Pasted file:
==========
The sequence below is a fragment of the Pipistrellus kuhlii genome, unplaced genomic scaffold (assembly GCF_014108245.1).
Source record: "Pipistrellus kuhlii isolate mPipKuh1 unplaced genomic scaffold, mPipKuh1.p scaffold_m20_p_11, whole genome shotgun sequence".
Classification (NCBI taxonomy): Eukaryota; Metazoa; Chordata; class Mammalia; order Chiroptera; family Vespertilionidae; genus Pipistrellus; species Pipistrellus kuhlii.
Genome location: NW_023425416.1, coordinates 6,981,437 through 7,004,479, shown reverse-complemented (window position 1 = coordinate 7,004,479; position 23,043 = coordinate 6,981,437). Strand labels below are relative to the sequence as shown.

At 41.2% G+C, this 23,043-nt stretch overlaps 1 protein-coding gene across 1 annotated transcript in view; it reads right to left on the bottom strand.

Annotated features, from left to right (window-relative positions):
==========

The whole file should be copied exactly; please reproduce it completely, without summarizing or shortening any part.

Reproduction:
The sequence below is a fragment of the Pipistrellus kuhlii genome, unplaced genomic scaffold (assembly GCF_014108245.1).
Source record: "Pipistrellus kuhlii isolate mPipKuh1 unplaced genomic scaffold, mPipKuh1.p scaffold_m20_p_11, whole genome shotgun sequence".
Classification (NCBI taxonomy): Eukaryota; Metazoa; Chordata; class Mammalia; order Chiroptera; family Vespertilionidae; genus Pipistrellus; species Pipistrellus kuhlii.
Genome location: NW_023425416.1, coordinates 6,981,437 through 7,004,479, shown reverse-complemented (window position 1 = coordinate 7,004,479; position 23,043 = coordinate 6,981,437). Strand labels below are relative to the sequence as shown.

At 41.2% G+C, this 23,043-nt stretch overlaps 1 protein-coding gene across 1 annotated transcript in view; it reads right to left on the bottom strand.

Annotated features, from left to right (window-relative positions):